65 years ago
UB turned 100 in 1946, and the milestone did not go unnoticed.
On May 11, 1946, the 100th anniversary UB’s founding, the medical school celebrated its centennial. A series of symposia sponsored by the School of Nursing, the chemistry department and the School of Law took place during the summer.
As a prelude to the general centennial celebration scheduled for Oct. 3 and 4, the medical school held symposia on body proteins, cancer and cardiac disease. More that 1,000 physicians representing 27 universities and other organizations were in attendance.
The events of Oct. 3 and 4 began with a convocation on the quadrangle facing Crosby Hall. Chancellor Samuel P. Capen delivered the opening address before a plaque was unveiled honoring UB alumni who were among the causalities of World War II.
It was during this address at the opening convocation that Capen made his stirring defense of academic freedom. A university, he said, “is an instrument of inquiry. It is a forum of criticism and interpretation. It is an incubator of ideas. It is a nursery of free men, and as such it is democracy’s strongest bulwark. Only by exercising the prerogatives and the responsibilities of freedom do men learn to be free and to be strong. The most precious of all these prerogatives is freedom of the mind, and it entails the gravest of all responsibilities. To the free exercise of the mind, this university is irrevocably committed.”
The dedication of Parker Hall took place in the afternoon, followed by an alumni banquet in the Hotel Statler in downtown Buffalo. On the second day, there was a conference in Kleinhans Music Hall on the future of university education, followed by the Centennial Convocation with more than 200 delegates from other colleges and universities in attendance.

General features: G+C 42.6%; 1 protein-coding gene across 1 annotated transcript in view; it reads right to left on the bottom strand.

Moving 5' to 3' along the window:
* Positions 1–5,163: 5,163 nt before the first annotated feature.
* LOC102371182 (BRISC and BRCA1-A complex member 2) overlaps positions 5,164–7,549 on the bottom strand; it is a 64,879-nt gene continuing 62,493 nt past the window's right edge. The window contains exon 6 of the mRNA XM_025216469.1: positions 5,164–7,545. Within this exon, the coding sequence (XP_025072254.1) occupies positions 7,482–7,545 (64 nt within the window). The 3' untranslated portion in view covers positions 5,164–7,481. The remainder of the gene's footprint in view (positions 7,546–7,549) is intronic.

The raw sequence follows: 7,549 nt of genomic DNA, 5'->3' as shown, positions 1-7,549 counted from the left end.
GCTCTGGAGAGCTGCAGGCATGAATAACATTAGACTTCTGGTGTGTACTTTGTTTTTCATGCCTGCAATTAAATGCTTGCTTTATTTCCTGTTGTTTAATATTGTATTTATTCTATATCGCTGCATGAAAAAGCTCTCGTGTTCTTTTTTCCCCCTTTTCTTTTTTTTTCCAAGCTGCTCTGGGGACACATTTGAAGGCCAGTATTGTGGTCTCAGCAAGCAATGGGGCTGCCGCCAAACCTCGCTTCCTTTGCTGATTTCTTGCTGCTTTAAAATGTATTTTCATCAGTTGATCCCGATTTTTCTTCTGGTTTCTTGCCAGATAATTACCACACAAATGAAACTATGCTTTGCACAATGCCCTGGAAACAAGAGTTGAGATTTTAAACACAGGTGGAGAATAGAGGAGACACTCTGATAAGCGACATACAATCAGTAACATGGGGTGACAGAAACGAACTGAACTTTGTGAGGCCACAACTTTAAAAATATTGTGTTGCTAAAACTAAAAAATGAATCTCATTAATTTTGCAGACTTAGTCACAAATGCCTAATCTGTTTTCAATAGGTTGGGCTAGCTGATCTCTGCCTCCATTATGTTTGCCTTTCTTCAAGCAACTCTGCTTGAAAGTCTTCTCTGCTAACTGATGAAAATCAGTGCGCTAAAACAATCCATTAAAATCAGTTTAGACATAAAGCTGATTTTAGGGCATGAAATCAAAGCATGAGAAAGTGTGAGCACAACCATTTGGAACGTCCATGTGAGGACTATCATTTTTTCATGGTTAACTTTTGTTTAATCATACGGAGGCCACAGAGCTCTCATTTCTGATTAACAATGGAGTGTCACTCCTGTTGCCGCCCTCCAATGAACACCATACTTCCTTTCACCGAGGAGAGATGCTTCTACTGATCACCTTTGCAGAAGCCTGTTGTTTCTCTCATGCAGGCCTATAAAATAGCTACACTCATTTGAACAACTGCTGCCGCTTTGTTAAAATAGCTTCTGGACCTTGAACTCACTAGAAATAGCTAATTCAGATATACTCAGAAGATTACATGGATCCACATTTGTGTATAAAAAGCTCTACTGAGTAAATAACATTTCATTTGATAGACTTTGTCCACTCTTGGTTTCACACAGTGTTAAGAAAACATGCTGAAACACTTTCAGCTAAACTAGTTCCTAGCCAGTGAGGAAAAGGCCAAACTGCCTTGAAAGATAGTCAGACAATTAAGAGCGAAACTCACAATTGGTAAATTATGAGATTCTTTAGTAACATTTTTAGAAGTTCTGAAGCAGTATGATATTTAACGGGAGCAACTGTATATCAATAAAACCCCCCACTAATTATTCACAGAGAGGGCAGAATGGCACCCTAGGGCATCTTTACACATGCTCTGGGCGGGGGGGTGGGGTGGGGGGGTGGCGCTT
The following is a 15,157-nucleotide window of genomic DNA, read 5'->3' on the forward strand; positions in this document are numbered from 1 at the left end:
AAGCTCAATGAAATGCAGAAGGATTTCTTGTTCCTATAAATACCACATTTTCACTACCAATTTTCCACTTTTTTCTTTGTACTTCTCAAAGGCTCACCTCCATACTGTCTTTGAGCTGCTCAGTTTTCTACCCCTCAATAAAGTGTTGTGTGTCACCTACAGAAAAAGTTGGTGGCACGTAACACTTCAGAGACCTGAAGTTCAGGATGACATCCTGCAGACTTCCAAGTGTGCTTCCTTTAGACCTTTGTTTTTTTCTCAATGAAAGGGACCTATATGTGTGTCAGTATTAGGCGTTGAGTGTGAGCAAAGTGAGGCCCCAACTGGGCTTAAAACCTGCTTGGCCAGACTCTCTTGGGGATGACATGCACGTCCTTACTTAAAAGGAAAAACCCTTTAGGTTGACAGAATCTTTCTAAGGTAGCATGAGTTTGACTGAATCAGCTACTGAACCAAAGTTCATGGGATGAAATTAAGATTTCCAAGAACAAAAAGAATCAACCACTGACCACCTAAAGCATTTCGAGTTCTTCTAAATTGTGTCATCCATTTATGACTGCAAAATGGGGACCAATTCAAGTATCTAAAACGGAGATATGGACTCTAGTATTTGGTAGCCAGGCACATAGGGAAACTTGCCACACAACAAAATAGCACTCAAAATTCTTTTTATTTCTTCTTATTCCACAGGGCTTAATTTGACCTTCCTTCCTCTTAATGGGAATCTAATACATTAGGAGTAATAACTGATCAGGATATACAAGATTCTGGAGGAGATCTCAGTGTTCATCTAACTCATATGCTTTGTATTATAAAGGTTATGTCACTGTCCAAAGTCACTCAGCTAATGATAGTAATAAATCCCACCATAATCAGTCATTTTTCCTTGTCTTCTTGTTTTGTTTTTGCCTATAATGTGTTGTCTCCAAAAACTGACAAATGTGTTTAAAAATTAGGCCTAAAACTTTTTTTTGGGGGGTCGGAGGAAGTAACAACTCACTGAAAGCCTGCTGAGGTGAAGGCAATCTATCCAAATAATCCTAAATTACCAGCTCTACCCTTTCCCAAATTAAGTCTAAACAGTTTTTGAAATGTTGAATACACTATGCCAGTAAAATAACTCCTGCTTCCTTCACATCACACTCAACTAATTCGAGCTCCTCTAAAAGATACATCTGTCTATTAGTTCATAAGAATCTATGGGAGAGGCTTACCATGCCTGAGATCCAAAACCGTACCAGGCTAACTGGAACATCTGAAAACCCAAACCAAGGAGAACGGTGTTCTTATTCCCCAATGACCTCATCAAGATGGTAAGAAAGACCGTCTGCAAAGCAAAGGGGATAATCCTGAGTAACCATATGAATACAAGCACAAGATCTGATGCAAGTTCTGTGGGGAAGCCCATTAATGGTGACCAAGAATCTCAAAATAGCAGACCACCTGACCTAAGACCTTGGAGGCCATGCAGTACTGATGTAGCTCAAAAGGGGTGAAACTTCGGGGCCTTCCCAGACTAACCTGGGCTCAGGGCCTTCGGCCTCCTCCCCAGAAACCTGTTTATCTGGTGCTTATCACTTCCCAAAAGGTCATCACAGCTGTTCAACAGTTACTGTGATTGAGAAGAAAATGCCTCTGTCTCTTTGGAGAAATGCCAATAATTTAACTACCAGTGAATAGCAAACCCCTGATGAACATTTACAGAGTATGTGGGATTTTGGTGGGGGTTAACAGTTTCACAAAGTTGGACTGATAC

Breaking a long-standing precedent, UB presented honorary degrees at the convocation. Among the 11 recipients were physician and poet William Carlos Williams; engineer Vannevar Bush, president of the Carnegie Institution and a key figure with the Manhattan Project; Mildred McAfee Horton, president of Wellesley College and former head of the Waves; and Supreme Court Justice Robert H. Jackson.
Jackson, who had served as chief U.S. prosecutor at Nuremberg—the tribunals held to try prominent leaders of Nazi Germany at the end of World War II—presented the convocation address. Speaking publicly for the first time since the conclusion of the trials, he described how war and dictatorship are so interrelated that “little progress can be made toward permanent peace without solving the problem of protecting the elementary rights of minorities.”
An impressive public relations brochure—“The Greater University of Buffalo”—was issued for the centennial. After outlining the current status of the history of the university, it concluded with the question: “As it reaches this milestone in its development, what does the university regard as its greatest need?
The answer—additional endowment funds—was not unlike one that might be given to a similar question today. “The university must strengthen its financial structure. It must have more endowed professorships. It must improve and extend research activities and must acquire new and additional equipment for most of its divisions. It must erect and enlarge several buildings. It must provide additional scholarships.”
Several years after the centennial celebration, Julian Park, dean of the College of Arts and Sciences, made this observation about the festivities: “After this orgy of culture and inspiration, it must have been hard to get back to work.”
A collection of material from the centennial events, including scrapbooks and photographs, are available in the University Archives. The official proceedings for the centennial were published as “Centennial Celebration of the University of Buffalo, 1846-1946” and is available online as part of the ”Best of the UB Archives.” The memorial plaque is also in the University Archives.